If you're looking for a brand that specifically does contain live active cultures, you should look for a mention on the label. Any brand that does not mention it on the label may or may not contain them. The indication of live and active cultures is not mandatory, as far as I can tell; the National Yogurt Association has a voluntary compliance process involving a seal that indicates live and active cultures, for example, but it is strictly voluntary.

However, searching for a brand that does not contain live active cultures, your best bet would be to contact the manufacturers directly. I don't think there's a reliable way to prove they don't contain them. Fat-free sour cream is also unlikely to contain live and active cultures (as it's not really sour cream, it's a flavored gelatin product more or less). Alternatively, you can cook the sour cream yourself (or only use it in cooked applications) to ensure the bacteria are not live, though in this case you should talk to your doctor to find out in what applications this may be safe.


Joe M.'s answer is correct that it's difficult to get this information, though you can always try contacting the manufacturer directly. But in general I would assume that commercial sour cream still contains at least some live bacteria.

In the U.S., food packaging laws require sour cream produced with bacterial cultures to be labeled either "sour cream" or "cultured sour cream." Sour cream produced without bacteria by law must be explicitly labeled "acidified sour cream." ("Acidified sour cream" usually has an inferior flavor and generally tends to show up as ingredients in other things or occasionally in low-fat or non-fat varieties. In any case, "acidified" here only means that acids were used at some point to help the process along, so it doesn't guarantee that cultures were NOT used.)

To my knowledge, sour cream is generally NOT heat treated after culturing (unlike some yogurt), which means that active cultures are probably still present in significant numbers in most "cultured" sour cream.

And even if it is "heat treated" as some yogurts are, I don't think sour cream could actually be "re-pasteurized" without ruining the texture, so it's very unlikely to find a "cultured" sour cream that has no live bacteria in it. Products explicitly labeled with a "live and active cultures" designation have to meet a standard for a minimum of bacterial concentration, but other products that are "cultured" without that designation likely still have residual live bacteria unless proven otherwise.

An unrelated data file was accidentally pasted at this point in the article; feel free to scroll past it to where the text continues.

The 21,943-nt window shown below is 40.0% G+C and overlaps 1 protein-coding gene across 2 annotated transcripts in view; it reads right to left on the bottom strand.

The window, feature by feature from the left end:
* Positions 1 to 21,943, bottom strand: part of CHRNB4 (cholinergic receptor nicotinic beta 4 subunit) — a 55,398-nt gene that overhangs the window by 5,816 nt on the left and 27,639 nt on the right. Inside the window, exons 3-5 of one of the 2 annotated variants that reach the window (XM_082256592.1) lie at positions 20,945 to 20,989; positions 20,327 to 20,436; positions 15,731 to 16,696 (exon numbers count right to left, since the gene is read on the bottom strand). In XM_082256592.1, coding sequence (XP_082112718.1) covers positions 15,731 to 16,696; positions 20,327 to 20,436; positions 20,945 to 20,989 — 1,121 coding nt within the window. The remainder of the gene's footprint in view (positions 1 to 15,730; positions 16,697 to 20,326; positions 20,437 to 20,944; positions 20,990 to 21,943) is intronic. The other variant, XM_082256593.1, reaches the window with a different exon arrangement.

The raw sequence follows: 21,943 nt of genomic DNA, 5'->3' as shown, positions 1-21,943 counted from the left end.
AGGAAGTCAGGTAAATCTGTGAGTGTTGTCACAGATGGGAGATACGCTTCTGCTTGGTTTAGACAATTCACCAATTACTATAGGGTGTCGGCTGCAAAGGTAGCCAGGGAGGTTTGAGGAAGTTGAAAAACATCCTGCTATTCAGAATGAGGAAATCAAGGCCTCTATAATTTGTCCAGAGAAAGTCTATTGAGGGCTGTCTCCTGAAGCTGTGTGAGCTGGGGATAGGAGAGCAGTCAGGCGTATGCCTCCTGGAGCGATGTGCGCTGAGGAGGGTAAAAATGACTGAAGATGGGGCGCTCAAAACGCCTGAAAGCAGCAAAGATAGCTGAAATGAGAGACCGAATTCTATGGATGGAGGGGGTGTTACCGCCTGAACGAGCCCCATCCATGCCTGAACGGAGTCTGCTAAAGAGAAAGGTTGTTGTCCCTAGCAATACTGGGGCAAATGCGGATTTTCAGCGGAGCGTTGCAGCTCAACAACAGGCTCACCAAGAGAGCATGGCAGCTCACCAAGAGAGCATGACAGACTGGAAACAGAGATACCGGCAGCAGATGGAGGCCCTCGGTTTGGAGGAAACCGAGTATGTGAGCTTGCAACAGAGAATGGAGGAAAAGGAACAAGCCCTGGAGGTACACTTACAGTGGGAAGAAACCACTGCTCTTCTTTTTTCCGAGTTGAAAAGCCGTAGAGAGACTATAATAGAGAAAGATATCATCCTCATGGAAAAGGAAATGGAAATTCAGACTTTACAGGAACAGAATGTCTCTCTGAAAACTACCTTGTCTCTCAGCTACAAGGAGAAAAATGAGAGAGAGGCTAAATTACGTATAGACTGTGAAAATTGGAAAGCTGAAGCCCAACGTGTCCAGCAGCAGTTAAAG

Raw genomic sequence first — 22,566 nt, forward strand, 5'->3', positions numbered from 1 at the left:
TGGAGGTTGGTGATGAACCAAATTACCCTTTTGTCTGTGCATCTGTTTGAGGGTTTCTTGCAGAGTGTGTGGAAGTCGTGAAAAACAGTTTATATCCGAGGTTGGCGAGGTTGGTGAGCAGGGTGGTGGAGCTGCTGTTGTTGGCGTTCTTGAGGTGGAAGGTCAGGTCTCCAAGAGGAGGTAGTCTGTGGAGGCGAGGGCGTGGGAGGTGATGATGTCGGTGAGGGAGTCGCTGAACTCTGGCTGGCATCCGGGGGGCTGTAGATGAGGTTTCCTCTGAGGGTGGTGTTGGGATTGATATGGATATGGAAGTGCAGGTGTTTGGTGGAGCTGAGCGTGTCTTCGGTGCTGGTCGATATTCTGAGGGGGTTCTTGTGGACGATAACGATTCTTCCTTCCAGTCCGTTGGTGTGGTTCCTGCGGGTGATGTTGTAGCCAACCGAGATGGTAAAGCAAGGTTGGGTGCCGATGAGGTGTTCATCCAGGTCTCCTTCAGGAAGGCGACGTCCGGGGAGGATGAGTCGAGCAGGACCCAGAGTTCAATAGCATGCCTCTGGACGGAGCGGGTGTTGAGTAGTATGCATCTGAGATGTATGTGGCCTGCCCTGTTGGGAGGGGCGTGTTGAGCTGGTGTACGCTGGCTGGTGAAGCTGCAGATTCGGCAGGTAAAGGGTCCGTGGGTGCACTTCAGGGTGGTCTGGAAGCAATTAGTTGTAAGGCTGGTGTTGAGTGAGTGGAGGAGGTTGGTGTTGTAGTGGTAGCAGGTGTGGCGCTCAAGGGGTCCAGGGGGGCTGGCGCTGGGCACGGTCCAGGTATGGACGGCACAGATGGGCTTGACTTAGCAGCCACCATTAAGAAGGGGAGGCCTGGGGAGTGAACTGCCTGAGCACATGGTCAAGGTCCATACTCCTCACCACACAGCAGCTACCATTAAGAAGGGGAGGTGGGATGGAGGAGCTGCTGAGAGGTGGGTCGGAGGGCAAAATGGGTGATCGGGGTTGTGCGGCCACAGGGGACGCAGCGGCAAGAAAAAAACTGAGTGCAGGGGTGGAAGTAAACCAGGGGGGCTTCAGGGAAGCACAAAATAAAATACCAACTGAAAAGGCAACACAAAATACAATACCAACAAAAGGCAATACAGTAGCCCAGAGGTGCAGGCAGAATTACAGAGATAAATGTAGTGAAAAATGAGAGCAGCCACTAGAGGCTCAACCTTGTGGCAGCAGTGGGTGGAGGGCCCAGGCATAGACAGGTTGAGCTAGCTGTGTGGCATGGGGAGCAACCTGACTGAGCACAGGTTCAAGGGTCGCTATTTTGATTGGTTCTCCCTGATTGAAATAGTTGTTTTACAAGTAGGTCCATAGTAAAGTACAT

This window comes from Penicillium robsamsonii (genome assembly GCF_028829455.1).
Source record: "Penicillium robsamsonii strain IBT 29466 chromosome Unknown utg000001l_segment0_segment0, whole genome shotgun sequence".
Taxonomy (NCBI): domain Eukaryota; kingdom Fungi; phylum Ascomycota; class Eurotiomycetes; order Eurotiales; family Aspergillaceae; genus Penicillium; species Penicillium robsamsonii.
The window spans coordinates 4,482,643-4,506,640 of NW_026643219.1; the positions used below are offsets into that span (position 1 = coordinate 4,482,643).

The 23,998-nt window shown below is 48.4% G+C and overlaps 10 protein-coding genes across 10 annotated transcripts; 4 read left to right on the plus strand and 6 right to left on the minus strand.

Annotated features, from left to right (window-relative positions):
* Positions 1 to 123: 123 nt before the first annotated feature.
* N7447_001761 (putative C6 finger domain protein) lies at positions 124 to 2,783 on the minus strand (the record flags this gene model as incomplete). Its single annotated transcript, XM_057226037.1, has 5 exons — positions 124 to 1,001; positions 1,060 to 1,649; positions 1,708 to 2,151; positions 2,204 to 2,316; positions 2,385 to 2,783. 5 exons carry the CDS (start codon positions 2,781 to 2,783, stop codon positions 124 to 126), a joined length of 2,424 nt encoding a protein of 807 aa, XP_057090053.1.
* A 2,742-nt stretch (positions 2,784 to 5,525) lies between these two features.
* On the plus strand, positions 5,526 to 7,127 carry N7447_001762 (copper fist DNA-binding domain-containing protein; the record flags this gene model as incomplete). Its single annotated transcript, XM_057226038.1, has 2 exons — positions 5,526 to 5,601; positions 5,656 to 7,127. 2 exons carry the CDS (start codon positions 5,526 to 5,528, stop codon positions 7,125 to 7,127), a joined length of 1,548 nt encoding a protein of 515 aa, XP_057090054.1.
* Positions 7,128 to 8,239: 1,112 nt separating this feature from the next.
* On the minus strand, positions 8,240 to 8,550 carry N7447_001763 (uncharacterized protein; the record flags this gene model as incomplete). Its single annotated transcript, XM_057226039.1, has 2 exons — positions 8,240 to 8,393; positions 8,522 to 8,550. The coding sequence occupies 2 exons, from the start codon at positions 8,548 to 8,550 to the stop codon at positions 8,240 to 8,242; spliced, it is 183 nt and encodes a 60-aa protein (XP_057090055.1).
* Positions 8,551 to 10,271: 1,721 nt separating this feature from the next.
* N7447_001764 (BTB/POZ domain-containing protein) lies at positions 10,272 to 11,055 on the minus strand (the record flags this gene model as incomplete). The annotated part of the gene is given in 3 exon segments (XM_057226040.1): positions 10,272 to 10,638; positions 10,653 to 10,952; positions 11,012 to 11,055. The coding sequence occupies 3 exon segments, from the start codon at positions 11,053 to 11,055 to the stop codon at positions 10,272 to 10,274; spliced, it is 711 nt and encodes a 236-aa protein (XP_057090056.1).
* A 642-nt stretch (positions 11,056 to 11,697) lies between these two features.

Another thought to make a determination is to try to culture with the cream yourself. Put a tablespoon or two of the sour cream in a few ounces of fresh pasteurized milk (or some fresh cream), and let it sit out at room temperature. If the sour cream has active cultures, it will likely start to thicken significantly in 12-18 hours. If the milk hasn't noticeably thickened within a day or so, it's less likely that it contains a significant number of active cultures (though not certain).

This is not a definitive test to rule out bacteria, but if the milk thickens noticeably, it's pretty likely the sour cream has some active cultures.


Most do not because they have been pasteurized. You would need to look for an all natural "raw" product for it to contain beneficial probiotic bacteria. You may also find "contains live cultures" on the label. This goes for yogurts as well. You may want to try looking in a grocery store that has a good sized natural food section or a health food store.

  • You certainly don't need "raw" (or non-pasteurized) in order to have live bacteria; said another way, a pasteurized product can have live bacterial cultures. As in @JoeM's answer, pasteurization can happen before or after culturing/inoculation. If cultured after pasteurization (as is most yogurt) you'll be left with the (desirable) "live and active" bacteria even in a (previously) pasteurized product. – hoc_age Jan 14 '16 at 2:44

They usually do, but those are probiotics generally.